There’s no question your children have already mastered Italian cuisine (pizza and pasta), American fare (hamburgers and fries) and quite possibly, the odd side of Turkish (kebabs).
But what if you desire for them to eat something a little less… garden variety? How do you introduce fussy eaters to the flavours of India, Vietnam, Iran or Kenya?
On paper it may not seem like the easiest task in the world, however you might be surprised by how far you can get with the following ideas.
Introduce family date night
Once a month, take your family to a restaurant you haven’t been to before.
The two rules? Each time you must try a new cuisine and each member of the family (yes, even the little ones) has to bring suggestions to the table and explain why it would be a good option for you to try.
If children feel involved in the decision-making process, they’re more inclined to feel excited about eating at that Afghan eatery (especially if you feed them some interesting facts about the country beforehand).
Stage culture night
In our family, we love to have nights where everything – the food, music, entertainment and occasionally, dress-ups – are themed around a particular country.
For example, if we have 'Japan night', we will cook Japanese food, play Japanese music and watch a crazy Japanese game show afterwards.
One non-negotiable part of the evening? Every member of the family will come to the dinner armed with 10 interesting facts about that particular country and read them at the dinner table.
Give them books
Sometimes it’s a good idea to have others plant the ‘world food’ seed, and a good way of doing that is by purchasing or borrowing books such as Come and Eat With Us by Annie Kubler or Everybody Cooks Rice by Norah Dooley.
In Come and Eat with Us, each character shares their favourite foods and provides a list of typical foods found in their native country.
Every member of the family has to come to the dinner armed with 10 interesting facts about that particular country and read them at the dinner table.
In Everybody Cooks Rice, the main character is invited into several, ethnically diverse households where rice is being prepared. She’s looking for her brother, but what she stumbles upon is a brilliant (and mouth-watering) education.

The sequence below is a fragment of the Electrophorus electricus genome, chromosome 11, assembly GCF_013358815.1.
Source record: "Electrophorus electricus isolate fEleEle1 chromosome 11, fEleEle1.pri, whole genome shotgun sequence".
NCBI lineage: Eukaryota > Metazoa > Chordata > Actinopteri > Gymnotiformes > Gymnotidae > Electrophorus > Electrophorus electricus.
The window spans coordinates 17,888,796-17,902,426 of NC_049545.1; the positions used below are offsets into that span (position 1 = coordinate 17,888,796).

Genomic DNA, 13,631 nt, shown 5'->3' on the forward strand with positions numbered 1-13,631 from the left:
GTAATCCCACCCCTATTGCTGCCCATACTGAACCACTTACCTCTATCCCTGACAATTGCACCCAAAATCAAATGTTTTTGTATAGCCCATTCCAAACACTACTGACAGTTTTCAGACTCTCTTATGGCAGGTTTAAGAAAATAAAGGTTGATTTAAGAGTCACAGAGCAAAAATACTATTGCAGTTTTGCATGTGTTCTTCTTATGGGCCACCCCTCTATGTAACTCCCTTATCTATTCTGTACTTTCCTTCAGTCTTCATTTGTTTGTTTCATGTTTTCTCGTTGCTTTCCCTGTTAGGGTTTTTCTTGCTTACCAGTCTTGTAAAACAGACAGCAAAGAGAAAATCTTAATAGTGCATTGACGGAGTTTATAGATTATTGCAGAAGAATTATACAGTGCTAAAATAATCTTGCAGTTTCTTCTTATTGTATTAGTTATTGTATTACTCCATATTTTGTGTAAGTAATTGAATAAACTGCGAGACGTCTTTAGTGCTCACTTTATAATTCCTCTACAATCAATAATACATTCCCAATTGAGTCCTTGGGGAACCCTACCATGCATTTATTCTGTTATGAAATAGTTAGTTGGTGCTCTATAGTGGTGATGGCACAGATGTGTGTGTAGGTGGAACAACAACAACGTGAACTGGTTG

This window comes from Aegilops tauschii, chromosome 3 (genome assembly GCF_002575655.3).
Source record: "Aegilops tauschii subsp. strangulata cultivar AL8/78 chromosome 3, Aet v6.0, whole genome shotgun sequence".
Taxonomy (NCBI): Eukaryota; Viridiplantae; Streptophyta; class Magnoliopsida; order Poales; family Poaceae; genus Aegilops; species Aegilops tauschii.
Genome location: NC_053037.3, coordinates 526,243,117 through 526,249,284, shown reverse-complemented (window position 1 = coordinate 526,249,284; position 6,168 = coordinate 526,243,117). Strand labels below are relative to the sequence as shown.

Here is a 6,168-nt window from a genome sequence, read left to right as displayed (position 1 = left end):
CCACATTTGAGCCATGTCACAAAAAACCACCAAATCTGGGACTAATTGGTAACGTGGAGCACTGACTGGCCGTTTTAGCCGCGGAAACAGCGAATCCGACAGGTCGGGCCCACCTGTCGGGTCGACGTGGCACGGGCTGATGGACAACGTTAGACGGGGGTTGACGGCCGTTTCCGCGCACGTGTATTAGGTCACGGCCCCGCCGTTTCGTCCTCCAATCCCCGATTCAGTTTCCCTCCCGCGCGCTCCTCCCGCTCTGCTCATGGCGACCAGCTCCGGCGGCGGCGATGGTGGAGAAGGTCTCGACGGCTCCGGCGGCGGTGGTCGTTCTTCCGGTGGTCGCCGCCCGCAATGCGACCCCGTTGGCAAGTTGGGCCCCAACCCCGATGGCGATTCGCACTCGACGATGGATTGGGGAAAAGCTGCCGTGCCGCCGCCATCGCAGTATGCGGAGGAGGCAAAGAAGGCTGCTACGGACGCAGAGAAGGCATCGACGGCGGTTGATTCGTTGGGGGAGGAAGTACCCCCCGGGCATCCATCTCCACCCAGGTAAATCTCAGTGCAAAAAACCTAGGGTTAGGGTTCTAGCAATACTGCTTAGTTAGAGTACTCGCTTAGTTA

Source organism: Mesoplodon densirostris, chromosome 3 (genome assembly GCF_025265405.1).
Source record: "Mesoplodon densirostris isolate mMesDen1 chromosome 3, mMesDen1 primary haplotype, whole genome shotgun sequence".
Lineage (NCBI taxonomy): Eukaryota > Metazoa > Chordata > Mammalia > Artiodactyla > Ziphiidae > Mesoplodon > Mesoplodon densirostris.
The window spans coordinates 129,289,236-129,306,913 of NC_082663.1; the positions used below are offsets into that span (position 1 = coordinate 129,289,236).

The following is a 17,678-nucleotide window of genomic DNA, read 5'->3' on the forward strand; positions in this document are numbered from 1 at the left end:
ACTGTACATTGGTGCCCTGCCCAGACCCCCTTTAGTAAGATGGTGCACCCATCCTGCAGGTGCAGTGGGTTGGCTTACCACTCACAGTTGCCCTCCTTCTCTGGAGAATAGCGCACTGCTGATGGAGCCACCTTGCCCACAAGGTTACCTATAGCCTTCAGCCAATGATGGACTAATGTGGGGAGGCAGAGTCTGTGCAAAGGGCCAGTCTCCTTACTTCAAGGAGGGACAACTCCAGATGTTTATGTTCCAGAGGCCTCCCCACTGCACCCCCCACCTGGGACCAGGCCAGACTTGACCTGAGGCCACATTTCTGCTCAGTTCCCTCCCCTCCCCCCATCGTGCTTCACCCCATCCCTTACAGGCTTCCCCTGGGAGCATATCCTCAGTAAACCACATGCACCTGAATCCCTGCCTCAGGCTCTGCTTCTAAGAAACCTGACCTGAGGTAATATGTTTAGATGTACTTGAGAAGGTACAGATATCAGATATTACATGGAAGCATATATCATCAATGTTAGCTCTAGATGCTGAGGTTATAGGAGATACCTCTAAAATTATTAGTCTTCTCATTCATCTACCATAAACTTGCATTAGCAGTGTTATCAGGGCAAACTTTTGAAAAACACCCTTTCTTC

Who doesn’t love the feeling of ticking off a long-standing item on a to-do list?
Give little ones that ‘ahhh’ feeling and mock up a ‘Foods of the World’ passport, which gets stamped every time they try a new cuisine, or purchase a 'scratch-off' world map to hang in their room. No new cuisine, no scratching to reveal the different countries like it’s begging them to do.
Book cooking classes
There’s nothing kids love more than enrolling in some holiday cupcake making and pizza-making classes.
But why leave it there? Hunt around for a kids cooking program that offers multicultural fare - from nasi goreng to Vietnamese rice paper rolls - and let your kids get excited about exploring new tastes.
Can’t find a cooking school with an adequate program near you? Dust off the cookbooks and select a few simple dishes you can make together.
Insist on a few new rules
And finally, a few basic ideas to instil between all the fun stuff.
Be a good role model and ensure your child sees you eating a wide variety of multicultural fare yourself. If you’re in a holiday resort environment and there happens to be a buffet, ask that your child try at least one local dish in among all that macaroni and cheese.
No matter how much they resist in the beginning, keep on offering new foods. In time, the food that surrounds them won’t seem so foreign at all.